Australian Healthcare Talent Management – A Financial Perspective

Whilst we tend to think of all the talent management challenges facing Australian healthcare organisations from the perspective of HR, the reality is that chief financial officers and other leaders outside the HR office are greatly affected by and have a huge stake in these issues.

Although the day-to-day problems of recruiting, onboarding, employee engagement and performance are under the domain of HR leaders and specialists, high-level financial officers need to be involved with and understand what’s at stake to see how HR can help the organisation attain its goals.

Increasing Cost Pressures

Australia faces an ageing population, and that means not only that more Australians will be requiring services, but also that more healthcare professionals are needed to service this growing need. Exacerbating these two issues is a subset of the ageing one – more healthcare professionals are retiring.

To address this perfect storm of problems, healthcare organisations must be ever diligent in their management of the talent they need, the talent they acquire and the talent they have:

  • Talent acquisition: Healthcare organisations should have more insight to better allocate recruiting dollars, in order to attract the best possible talent as quickly as possible. With the proper data in hand, organisations can determine where their money is best spent – what recruiting tactics work better than others, including where talent comes from and what talent succeeds in your organisation. If a particular talent pool keeps bringing you talent that doesn’t stick around, for example, you need to eliminate or reduce those hires, and the cost savings will be eye-opening. Bad hires hires are expensive, from wasted time and resources in the interviewing process through training and rehiring. Fortunately, people analytics are readily available today that can shine light on your hiring and allow you to improve your hiring – a huge financial benefit.
  • Onboarding: By automating onboarding procedures, you’ll speed the process of turning a new hire from a cost to a fully functional, productive employee that is providing your healthcare organisation with true value, like servicing your patients. In addition, people analytics can shed light on your best onboarding practices as well as the ones that can use improvement, further improving the path to productivity for new employees.
  • Performance: Healthcare organisations can best achieve their goals and mission with a high-performing workforce. Today’s evolving workforce presents countless challenges – mounting retirement, millennials with their new idea of the workplace, engagement and retention challenges, annual performance reviews and more. Imagine being able to improve just one of these areas just a few percentage points, by keeping a top performer or two around longer or elevating an employee from average to outstanding. By improving the performance of your employees, not only will you improve your organisation’s ability to achieve its goals, but you’ll also improve your organisation’s bottom line.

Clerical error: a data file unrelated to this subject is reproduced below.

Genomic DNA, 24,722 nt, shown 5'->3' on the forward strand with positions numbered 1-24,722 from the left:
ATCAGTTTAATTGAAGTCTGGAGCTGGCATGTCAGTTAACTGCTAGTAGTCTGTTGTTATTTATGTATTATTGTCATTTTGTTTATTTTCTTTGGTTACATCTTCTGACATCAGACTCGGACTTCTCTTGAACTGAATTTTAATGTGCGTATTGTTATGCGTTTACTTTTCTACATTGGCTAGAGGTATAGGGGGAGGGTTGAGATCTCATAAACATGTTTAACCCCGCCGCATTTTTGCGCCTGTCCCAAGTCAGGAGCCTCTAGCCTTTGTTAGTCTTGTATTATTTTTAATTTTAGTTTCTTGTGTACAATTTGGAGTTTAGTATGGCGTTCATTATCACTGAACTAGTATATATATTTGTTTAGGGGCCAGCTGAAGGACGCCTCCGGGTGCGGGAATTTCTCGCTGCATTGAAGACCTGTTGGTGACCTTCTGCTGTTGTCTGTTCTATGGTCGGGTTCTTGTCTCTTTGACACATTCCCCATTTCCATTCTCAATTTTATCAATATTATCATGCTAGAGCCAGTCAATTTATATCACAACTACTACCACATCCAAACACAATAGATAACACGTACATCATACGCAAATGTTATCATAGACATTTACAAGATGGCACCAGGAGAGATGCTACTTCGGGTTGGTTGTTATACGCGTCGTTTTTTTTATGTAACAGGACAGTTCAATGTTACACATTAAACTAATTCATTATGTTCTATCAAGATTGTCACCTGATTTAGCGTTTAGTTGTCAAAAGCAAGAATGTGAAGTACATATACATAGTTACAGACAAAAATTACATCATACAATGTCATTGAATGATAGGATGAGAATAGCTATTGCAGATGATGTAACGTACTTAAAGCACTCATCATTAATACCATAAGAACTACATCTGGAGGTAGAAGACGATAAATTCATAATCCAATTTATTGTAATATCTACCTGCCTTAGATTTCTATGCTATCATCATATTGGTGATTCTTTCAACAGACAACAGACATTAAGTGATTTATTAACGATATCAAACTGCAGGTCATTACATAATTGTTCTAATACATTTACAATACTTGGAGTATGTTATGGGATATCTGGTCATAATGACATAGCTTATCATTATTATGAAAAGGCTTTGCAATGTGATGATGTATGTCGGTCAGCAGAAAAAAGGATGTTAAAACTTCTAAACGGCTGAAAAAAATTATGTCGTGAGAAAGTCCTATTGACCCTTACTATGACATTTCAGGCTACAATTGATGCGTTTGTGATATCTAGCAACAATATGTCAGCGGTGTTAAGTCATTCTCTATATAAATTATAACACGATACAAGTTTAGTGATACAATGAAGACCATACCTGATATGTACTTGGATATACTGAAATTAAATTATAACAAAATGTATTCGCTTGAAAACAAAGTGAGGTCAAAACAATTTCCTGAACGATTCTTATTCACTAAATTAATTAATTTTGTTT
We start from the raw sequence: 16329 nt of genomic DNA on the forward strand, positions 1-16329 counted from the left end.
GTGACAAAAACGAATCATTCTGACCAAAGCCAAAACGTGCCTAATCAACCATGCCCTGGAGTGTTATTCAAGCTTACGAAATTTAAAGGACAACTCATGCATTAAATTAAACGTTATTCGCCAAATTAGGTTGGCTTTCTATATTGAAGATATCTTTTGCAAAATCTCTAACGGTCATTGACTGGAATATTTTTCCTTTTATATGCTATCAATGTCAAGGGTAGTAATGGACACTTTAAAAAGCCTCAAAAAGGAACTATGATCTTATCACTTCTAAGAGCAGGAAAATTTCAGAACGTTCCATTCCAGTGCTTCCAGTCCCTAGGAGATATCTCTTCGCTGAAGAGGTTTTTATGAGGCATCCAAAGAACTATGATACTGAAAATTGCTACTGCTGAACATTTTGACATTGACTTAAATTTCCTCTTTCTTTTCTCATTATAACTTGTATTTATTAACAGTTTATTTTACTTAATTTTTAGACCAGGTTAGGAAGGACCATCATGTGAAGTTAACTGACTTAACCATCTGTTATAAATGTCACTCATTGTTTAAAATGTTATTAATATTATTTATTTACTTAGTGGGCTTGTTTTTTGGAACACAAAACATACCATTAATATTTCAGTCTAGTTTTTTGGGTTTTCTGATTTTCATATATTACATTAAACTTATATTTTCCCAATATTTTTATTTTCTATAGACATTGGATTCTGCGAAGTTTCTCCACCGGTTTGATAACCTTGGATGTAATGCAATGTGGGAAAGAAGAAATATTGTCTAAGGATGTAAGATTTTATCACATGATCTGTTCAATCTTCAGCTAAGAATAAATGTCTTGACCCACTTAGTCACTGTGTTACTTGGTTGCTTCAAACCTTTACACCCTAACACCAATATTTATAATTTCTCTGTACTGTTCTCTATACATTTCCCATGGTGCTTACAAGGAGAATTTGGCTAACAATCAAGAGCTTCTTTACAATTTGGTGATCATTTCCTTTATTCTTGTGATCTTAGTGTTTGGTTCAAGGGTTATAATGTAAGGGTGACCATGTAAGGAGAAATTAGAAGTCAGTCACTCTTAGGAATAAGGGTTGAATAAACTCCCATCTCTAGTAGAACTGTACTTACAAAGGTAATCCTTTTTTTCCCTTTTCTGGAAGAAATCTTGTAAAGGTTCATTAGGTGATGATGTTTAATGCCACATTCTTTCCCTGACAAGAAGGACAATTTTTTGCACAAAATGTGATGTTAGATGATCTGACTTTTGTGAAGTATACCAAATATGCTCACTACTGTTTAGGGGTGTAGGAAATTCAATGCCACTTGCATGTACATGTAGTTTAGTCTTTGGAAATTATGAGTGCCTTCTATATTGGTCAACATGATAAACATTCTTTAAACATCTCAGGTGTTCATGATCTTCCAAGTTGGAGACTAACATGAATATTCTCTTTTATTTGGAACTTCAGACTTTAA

• Succession and Development: By ensuring good succession planning is in place, HR can help reduce the costs associated with unexpected (and even expected) talent and leadership losses. Without the proper people and skill sets identified to succeed others and the skills they take with them, high costs will be incurred to replace them. Furthermore, strong leaders are necessary to inspire and develop teams, and without new leaders being identified and without new and existing leaders continuing to be developed, the organisation will suffer financially and will experience less than optimal workforce performance.

An Improved Financial Bottom Line

With these talent management pillars functioning at a high level, HR will not only succeed in delivering high value to the organisation’s workforce, but it will also improve the financial condition of the organisation.

Underpinning these pillars, people analytics can not only shed light on valuable organisational information, but also drive workforce improvements that can cut costs, improve productivity and improve healthcare service. Data can show if recruiting dollars can be spend more effectively, if top performers properly identified and positioned for personal growth, where bottlenecks are in your workflows and more.

A better performing, more efficient and less wasteful workforce to improve a healthcare organisation’s performance, including the healthcare it provides to its patients – it’s a chief financial officer’s dream.

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